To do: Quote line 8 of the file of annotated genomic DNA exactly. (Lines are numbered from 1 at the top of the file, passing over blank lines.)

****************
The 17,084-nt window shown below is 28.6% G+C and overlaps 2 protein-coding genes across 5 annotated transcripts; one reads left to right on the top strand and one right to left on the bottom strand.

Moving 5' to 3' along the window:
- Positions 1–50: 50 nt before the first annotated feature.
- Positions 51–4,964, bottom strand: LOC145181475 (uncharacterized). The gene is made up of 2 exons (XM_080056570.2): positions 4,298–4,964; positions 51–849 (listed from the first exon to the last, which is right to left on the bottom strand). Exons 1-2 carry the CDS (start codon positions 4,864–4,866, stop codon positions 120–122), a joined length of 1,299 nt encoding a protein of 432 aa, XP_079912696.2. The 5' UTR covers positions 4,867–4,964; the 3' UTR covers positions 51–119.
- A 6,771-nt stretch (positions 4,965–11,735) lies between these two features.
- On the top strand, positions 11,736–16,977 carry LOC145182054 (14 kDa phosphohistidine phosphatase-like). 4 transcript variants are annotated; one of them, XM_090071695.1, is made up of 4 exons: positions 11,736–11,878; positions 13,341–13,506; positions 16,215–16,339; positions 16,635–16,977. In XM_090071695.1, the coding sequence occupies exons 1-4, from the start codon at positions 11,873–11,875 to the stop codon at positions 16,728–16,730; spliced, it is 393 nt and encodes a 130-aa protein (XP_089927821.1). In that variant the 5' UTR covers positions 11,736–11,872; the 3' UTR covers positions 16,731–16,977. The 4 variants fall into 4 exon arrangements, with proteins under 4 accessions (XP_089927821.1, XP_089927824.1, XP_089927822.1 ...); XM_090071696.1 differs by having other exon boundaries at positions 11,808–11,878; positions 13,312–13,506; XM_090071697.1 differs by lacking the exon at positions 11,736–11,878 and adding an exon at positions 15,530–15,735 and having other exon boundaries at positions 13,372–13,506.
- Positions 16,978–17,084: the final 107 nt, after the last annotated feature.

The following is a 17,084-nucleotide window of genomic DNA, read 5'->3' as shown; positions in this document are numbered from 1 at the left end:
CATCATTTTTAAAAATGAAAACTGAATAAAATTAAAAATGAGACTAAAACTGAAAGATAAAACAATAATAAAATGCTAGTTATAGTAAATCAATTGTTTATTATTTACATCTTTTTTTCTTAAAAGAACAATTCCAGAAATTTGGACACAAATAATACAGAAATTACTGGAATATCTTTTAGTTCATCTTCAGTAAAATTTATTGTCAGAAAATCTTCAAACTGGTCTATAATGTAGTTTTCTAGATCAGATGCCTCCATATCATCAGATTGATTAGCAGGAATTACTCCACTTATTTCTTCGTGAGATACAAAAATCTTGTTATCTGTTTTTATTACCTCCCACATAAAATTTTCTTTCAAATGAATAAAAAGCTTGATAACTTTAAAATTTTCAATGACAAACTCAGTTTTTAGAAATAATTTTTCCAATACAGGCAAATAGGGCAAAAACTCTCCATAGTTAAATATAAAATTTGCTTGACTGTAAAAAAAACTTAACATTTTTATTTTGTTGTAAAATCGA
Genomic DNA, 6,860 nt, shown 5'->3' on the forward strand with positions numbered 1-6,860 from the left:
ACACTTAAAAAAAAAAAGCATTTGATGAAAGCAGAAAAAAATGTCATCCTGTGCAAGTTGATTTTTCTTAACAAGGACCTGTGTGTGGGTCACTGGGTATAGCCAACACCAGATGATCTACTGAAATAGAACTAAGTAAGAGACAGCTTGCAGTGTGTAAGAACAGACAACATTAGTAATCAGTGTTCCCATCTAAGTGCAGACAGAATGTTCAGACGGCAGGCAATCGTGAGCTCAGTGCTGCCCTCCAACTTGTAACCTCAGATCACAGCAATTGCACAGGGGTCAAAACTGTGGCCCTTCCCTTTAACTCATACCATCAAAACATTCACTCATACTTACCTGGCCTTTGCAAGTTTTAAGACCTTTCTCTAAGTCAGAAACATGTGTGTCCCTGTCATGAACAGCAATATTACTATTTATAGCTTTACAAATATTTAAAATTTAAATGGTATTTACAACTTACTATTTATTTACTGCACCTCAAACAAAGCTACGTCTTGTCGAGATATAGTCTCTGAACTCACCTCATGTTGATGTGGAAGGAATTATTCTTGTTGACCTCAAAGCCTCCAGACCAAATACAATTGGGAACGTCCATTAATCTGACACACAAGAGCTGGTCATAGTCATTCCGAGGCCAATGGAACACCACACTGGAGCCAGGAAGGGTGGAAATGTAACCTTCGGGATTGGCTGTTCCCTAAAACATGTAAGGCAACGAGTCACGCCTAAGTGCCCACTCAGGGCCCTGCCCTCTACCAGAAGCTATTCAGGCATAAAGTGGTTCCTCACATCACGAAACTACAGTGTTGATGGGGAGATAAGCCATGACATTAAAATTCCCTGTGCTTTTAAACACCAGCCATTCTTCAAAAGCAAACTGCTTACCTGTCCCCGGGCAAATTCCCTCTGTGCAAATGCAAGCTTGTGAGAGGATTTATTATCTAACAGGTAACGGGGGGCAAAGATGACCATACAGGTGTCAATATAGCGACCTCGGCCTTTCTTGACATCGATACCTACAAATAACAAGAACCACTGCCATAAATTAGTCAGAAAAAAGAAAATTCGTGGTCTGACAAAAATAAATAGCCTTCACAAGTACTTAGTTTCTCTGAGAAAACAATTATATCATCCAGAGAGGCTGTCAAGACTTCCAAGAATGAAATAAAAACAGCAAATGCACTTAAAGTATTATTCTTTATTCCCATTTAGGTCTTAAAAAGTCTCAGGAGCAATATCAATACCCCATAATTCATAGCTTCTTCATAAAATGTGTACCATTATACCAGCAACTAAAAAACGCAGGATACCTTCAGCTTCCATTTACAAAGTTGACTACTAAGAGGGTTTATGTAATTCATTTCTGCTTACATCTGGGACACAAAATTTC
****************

The following is a 17,084-nucleotide window of genomic DNA, read 5'->3' as shown; positions in this document are numbered from 1 at the left end: